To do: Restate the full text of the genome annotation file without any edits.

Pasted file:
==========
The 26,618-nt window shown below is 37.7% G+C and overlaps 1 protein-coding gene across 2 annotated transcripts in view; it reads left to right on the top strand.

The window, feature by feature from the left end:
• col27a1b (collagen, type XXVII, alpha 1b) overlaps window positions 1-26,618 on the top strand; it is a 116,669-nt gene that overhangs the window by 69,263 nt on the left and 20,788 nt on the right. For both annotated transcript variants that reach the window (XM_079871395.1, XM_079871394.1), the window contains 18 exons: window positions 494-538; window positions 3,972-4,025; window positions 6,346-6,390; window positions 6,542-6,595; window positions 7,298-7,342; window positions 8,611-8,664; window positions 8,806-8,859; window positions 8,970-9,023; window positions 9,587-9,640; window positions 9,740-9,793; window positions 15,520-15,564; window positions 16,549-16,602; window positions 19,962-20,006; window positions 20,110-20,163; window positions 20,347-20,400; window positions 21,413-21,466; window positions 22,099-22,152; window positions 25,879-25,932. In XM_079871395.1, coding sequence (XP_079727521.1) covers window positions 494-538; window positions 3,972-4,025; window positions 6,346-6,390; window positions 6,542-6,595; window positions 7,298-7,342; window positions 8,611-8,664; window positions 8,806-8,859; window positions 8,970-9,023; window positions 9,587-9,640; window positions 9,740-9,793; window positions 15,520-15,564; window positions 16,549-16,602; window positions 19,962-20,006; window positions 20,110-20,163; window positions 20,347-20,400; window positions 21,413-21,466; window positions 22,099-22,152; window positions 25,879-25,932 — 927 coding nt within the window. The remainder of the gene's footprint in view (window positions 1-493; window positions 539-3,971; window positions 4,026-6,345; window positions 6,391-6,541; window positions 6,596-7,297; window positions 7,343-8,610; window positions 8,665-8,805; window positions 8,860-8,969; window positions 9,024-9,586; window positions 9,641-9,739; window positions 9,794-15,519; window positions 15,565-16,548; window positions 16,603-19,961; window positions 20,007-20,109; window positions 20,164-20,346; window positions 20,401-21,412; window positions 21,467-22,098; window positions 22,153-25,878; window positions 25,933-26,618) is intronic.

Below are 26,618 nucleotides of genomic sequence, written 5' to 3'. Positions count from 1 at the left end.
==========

The 26,618-nt window shown below is 37.7% G+C and overlaps 1 protein-coding gene across 2 annotated transcripts in view; it reads left to right on the top strand.

The window, feature by feature from the left end:
• col27a1b (collagen, type XXVII, alpha 1b) overlaps window positions 1-26,618 on the top strand; it is a 116,669-nt gene that overhangs the window by 69,263 nt on the left and 20,788 nt on the right. For both annotated transcript variants that reach the window (XM_079871395.1, XM_079871394.1), the window contains 18 exons: window positions 494-538; window positions 3,972-4,025; window positions 6,346-6,390; window positions 6,542-6,595; window positions 7,298-7,342; window positions 8,611-8,664; window positions 8,806-8,859; window positions 8,970-9,023; window positions 9,587-9,640; window positions 9,740-9,793; window positions 15,520-15,564; window positions 16,549-16,602; window positions 19,962-20,006; window positions 20,110-20,163; window positions 20,347-20,400; window positions 21,413-21,466; window positions 22,099-22,152; window positions 25,879-25,932. In XM_079871395.1, coding sequence (XP_079727521.1) covers window positions 494-538; window positions 3,972-4,025; window positions 6,346-6,390; window positions 6,542-6,595; window positions 7,298-7,342; window positions 8,611-8,664; window positions 8,806-8,859; window positions 8,970-9,023; window positions 9,587-9,640; window positions 9,740-9,793; window positions 15,520-15,564; window positions 16,549-16,602; window positions 19,962-20,006; window positions 20,110-20,163; window positions 20,347-20,400; window positions 21,413-21,466; window positions 22,099-22,152; window positions 25,879-25,932 — 927 coding nt within the window. The remainder of the gene's footprint in view (window positions 1-493; window positions 539-3,971; window positions 4,026-6,345; window positions 6,391-6,541; window positions 6,596-7,297; window positions 7,343-8,610; window positions 8,665-8,805; window positions 8,860-8,969; window positions 9,024-9,586; window positions 9,641-9,739; window positions 9,794-15,519; window positions 15,565-16,548; window positions 16,603-19,961; window positions 20,007-20,109; window positions 20,164-20,346; window positions 20,401-21,412; window positions 21,467-22,098; window positions 22,153-25,878; window positions 25,933-26,618) is intronic.

Below are 26,618 nucleotides of genomic sequence, written 5' to 3'. Positions count from 1 at the left end.